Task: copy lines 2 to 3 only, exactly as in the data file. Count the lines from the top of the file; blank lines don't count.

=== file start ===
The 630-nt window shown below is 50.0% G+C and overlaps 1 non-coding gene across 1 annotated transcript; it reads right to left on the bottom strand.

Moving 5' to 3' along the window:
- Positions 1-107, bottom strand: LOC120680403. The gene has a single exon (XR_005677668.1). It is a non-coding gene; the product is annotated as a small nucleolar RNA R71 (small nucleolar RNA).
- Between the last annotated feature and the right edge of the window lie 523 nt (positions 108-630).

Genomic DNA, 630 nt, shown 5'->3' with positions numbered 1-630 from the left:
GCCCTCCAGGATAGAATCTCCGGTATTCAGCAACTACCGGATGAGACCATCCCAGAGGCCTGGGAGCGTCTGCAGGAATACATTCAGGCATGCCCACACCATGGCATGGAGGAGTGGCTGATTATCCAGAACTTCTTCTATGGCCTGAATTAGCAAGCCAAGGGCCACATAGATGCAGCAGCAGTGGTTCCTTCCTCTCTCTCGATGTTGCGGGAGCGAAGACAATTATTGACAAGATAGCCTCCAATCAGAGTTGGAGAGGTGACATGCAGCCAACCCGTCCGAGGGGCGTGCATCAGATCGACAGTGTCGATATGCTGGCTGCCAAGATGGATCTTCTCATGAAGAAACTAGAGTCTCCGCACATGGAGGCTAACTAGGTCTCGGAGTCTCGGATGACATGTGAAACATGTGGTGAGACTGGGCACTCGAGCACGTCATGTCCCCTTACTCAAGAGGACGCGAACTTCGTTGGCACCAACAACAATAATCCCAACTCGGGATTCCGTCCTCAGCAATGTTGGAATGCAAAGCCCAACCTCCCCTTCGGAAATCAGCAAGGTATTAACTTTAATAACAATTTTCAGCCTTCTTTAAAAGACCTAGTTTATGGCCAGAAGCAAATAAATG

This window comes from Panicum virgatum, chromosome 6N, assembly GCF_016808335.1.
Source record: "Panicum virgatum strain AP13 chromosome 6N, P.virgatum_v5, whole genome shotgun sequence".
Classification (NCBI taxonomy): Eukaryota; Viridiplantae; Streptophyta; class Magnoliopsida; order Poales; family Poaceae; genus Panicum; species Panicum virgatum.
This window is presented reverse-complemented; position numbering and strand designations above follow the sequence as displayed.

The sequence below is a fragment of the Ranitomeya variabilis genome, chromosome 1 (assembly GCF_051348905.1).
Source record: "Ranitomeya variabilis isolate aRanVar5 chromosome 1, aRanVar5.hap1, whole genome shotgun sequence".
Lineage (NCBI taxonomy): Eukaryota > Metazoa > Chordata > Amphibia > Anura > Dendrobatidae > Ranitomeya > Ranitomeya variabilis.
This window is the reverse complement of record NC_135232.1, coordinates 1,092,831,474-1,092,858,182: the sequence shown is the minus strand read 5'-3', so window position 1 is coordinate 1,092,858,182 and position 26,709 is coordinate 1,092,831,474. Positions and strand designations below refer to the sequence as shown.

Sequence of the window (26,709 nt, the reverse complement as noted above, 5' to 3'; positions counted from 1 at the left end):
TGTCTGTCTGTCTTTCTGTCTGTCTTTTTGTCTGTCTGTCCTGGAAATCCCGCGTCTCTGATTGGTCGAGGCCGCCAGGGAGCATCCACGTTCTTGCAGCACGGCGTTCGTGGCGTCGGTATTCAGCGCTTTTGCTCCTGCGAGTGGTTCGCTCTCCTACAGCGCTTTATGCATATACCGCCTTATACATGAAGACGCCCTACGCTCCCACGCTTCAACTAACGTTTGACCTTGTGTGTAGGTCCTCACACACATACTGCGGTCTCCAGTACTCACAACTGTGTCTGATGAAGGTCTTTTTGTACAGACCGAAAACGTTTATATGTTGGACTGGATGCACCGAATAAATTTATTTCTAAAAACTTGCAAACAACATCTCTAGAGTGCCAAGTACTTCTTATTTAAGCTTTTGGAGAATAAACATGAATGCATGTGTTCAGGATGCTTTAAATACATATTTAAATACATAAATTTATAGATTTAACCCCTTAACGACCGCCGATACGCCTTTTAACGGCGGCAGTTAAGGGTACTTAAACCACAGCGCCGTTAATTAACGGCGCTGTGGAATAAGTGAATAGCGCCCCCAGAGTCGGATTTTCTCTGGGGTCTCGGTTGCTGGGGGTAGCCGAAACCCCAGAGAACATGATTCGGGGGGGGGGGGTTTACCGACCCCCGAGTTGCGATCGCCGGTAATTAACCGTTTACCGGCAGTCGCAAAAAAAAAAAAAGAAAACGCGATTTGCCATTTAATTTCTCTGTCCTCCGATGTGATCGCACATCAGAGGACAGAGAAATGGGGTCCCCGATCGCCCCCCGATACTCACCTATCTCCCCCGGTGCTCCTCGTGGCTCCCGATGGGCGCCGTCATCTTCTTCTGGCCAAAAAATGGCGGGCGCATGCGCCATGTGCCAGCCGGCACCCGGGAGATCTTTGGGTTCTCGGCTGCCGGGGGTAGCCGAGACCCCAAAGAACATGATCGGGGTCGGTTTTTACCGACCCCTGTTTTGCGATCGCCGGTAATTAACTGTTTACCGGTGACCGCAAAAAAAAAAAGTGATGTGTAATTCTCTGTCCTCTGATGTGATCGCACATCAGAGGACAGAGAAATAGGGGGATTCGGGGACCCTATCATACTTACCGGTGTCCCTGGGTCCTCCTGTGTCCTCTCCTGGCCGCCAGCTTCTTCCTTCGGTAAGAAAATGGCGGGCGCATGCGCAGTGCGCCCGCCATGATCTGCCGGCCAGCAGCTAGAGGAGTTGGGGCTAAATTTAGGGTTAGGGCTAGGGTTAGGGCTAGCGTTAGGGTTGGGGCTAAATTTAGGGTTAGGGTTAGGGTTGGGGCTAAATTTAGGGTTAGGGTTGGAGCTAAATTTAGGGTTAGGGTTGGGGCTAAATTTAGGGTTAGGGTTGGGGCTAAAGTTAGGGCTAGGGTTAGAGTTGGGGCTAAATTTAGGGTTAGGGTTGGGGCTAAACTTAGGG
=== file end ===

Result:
Moving 5' to 3' along the window:
- Positions 1-107, bottom strand: LOC120680403. The gene has a single exon (XR_005677668.1). It is a non-coding gene; the product is annotated as a small nucleolar RNA R71 (small nucleolar RNA).